Like the families in Kasaragod who left the country for the Caliphate, those who turn to alleged terror modules are also influenced by ISIS’s online propaganda. All Muslim organisations in the country, be it Salafi, Wahhabi or Berelvi or traditional Sunni, have strongly opposed ISIS’s violence and ideology. No madrasa is giving pro-ISIS sermons. Still, if Indians are attracted towards ISIS, it shows the power of the group’s online propaganda. ISIS has maximised its reach across the world by using various online platforms. ISIS sympathisers are present in encrypted apps as well as other social networks. They build the brand image of the Caliphate, contact potential recruits through the apps and then work on them. Even instructions to carry out attacks are given through social networks.

According to a 2015 report, ISIS was releasing an average of 38.2 unique propaganda events a day from all corners of the Caliphate, which is “an exceptionally sophisticated information operation campaign, the success of which lies in the twin pillars of quantity and quality.”

The production of high quality propaganda videos and other propaganda productions took a hit when ISIS came under attack in Syria and Iraq and its territories kept shrinking, but its members and sympathisers continued to spread the message of the Caliphate on online platforms.

This strategy has worked well for ISIS. The group managed to attract the highest number of foreign fighters to its core. The Kerala examples also underscore this point. Family members and co-workers of the arrested agreed that they were involved in ISIS-related online groups and discussions. Haris Ali, younger brother of Abu Basheer who hails from Coimbatore, said his brother was a member of a Facebook group and a Telegram channel that discussed ISIS-related issues. KH Nazer, State secretary of the Popular Front of India (PFI), a hard-line Muslim organisation, told me about the “dangerous propaganda groups and pages on social media” existing in Malayalam. One of the arrested youth from Kanakamala, the 30-year-old Safwan, was a member of the PFI and working as a graphic designer at Thejas, the Malayalam newspaper run by the organisation. “We expelled Safwan from the PFI after the arrest. There are concerns in the organisation that he was involved in some social media discussions on ISIS. We find it a breach of organisational discipline,” Nazer said.

Though the government and the social networking companies have repeatedly said that they are cracking down on ISIS-linked content, it is not easy to remove every tweet and post ISIS members and sympathisers leave, particularly in regional languages. For example, there are a number of Facebook pages and accounts that propagate the ISIS’s messages in Malayalam. One of such Facebook pages is called Ashabul Haqq. One article on the page says it is obligatory for Muslims to go to the “Caliphate”. Another one slams Muslim organisations in Kerala for not taking up arms and fighting the “opponents of true religion”. Yet another post, titled “Shed a kafir’s blood”, says “unless there’s no peace agreement with Muslims, a kafir’s (non-Muslim) life and property won’t be protected”. Yunus Saleem, Amir Ali, Abdullah Ibn Abdullah are some others on Facebook with accounts that have declared loyalty to Baghdadi and spread ISIS propaganda in Malayalam.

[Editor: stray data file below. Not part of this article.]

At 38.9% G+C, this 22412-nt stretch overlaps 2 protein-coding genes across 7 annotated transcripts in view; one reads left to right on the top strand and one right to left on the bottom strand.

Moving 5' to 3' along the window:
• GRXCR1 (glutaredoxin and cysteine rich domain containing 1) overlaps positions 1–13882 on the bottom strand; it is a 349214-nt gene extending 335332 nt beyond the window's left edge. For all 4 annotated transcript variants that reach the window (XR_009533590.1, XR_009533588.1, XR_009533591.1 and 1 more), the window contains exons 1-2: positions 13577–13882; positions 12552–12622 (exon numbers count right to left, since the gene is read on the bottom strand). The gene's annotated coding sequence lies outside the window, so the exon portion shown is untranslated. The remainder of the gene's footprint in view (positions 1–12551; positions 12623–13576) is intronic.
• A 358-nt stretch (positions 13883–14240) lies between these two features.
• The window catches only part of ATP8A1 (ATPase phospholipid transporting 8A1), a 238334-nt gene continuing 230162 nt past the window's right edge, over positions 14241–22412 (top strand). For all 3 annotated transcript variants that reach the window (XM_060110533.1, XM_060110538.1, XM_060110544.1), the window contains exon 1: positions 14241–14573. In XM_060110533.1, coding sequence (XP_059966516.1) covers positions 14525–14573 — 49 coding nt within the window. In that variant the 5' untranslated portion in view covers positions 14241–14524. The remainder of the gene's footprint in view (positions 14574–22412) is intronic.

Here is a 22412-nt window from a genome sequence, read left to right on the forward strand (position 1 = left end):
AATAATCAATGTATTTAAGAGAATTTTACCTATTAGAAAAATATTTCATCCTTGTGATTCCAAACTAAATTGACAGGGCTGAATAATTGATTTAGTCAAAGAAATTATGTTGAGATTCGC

Besides, ISIS has also issued threats against India via Telegram. In March 2017, after Mohammad Saifullah, a suspected operative of ISIS-Khorasan was killed in an encounter in Lucknow, Al Hindi, a jihadist channel on the Telegram, exhorted Muslims to carry out attacks in India. “Brother Saifullah, From India, encountered by (Anti-Terrorist squad UP), May Allah accept this soldier of Khilafah from Land of shirk ...” said one post on the channel, according to SITE Intelligence Group, a US-based private intelligence company that monitors terror activities. “Muwahideen [monotheists] of India. Kill them, stab them, hit them with car, use guns, weapons anything you have. And make them weak, shed their (mushrik, murtdad) blood like water...and make your way easier to jannat...” read another post. Ahwaal Ummat Media Center, another pro-ISIS media platform, posted a graphic on March 14 depicting the Taj Mahal as a possible target. The graphic features a militant in combat fatigues armed with a rifle and a rocket-propelled grenade standing near the 17th century monument in Agra, Uttar Pradesh. Another image of the Taj Mahal is featured with the words “New target” attached to it.